West Coast Tourism Region of Ghana

West Coast Tourism Region of Ghana

The consolidation of the western coast of Ghana as a tourist destination is the culmination of a major ST-EP initiative one year after its completion thanks to funding from Italian Ministry of Foreign Affairs. This new tourism destination, which stretches over 172 km, is based mainly on seaside resorts with beautiful white-sand beaches, fishing villages such as Cape Three Points surrounded by palms and rubber trees, the Ankasa National Park, and the mangrove forests of Amansuri.

This ST-EP initiative, which received the technical assistance of a UNWTO Volunteer, comprised three phases executed between 2006 and 2010. Seven villages–Akwidaa, Axim, Busua, Butre, Cape Three Points, Dixcove, and Miamia—benefited from training actions for the identification and development of tourism products and their subsequent marketing. Various circuits were thus created, notably around the historical architecture of Fort Batenstein in Butre, and Metal Cross in Dixcove, which bear witness to the European presence in the 17th century.

Great importance was also given to the establishment of commercial links between businesses in the tourism value chain, driven by a small-grant fund to purchase equipment. Eighty commercial links were thus created between public, private and community actors ranging from the supply of fresh produce by local farmers for hotels to the alliance with tour operators for the marketing of tours offered by the village committees.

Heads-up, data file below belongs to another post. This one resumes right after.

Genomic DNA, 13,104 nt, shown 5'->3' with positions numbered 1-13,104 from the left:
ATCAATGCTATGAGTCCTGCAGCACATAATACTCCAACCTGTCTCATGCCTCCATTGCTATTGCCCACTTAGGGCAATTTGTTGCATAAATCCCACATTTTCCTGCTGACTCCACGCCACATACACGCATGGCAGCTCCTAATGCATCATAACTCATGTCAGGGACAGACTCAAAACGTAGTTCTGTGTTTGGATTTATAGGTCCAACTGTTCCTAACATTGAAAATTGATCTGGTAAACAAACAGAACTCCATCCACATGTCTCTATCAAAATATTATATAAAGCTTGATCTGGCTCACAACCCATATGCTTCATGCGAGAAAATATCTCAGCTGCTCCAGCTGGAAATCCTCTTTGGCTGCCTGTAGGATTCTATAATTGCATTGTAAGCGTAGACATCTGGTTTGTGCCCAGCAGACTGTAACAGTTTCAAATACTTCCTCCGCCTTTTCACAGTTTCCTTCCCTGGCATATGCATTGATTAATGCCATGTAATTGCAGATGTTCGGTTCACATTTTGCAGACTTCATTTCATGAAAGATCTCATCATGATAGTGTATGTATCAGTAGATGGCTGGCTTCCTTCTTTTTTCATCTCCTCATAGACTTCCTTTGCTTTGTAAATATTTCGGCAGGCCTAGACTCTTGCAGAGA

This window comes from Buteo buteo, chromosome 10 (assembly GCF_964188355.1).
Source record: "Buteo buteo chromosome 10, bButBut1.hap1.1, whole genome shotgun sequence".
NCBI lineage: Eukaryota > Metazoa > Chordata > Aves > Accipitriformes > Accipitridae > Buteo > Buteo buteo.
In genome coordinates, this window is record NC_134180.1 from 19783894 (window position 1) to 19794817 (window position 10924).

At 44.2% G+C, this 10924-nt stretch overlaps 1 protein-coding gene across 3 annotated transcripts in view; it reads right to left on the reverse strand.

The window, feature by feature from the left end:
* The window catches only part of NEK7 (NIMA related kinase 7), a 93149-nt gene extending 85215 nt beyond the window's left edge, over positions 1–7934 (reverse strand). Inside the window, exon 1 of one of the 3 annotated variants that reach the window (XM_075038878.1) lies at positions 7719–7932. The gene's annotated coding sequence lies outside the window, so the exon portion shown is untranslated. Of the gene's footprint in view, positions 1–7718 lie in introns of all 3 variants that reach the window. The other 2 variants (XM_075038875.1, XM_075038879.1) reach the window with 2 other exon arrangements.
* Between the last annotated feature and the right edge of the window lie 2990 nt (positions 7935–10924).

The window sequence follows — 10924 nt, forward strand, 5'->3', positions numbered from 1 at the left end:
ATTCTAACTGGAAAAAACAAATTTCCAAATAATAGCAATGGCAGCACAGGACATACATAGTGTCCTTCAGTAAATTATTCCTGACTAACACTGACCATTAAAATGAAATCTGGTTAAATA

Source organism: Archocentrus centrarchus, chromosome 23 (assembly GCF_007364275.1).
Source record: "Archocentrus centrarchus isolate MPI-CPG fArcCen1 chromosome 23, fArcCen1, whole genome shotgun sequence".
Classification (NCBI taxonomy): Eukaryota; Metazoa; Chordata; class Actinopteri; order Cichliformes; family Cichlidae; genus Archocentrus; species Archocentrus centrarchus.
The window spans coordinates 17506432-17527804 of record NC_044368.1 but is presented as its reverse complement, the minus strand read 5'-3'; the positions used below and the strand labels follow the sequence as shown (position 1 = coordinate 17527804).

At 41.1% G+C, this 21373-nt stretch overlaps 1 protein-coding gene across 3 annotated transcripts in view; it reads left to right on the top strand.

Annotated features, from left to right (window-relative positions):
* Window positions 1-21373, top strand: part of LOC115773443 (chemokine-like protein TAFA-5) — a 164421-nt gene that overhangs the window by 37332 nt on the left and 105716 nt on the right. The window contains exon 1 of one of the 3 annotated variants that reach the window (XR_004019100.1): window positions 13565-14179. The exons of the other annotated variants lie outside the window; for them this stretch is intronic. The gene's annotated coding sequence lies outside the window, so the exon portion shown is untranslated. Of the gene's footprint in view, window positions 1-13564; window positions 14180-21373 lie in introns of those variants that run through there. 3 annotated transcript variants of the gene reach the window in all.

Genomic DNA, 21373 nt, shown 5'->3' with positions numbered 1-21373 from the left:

This initiative led to the creation of a committee for village tourism development in order to develop a management framework and good governance as well as a destination management organization (DMO), a public-private alliance legalized in 2010, within the Ghana Tourist Board, to coordinate and promote tourism investments on the West Coast according to the recommendations of the marketing strategy carried out in the region, and the manual of recommendations for investors.

The DMO thus encouraged the creation of five new hotels, as well as many jobs and the promotion of various activities including bicycle tours, with Cape Three Points as the starting point, promoted on the website www.ghanawestcoastmountainbiking.com

For more information on the West Coast tourism region of Ghana, visit www.ghanawestcoast.com

Tourism development in the coastal region has made a significant impact as illustrated by the following experiences:

  • Butre TTDC: A Town Tourism Development Committee is a community governance structure in charge of welcoming tourists to the community. As a result of the ST-EP project, every community in the GWC has a TTDC office with trained staff. They receive visitors and inform them about the different activities they can enjoy and the attractions they can visit. Butre TTDC is one of the most active and successful; it received 1,600 tourists in 2010. The local official guides offer tours to Fort Batenstein, a boat trip to Nana Butre Lagoon and different hiking excursions.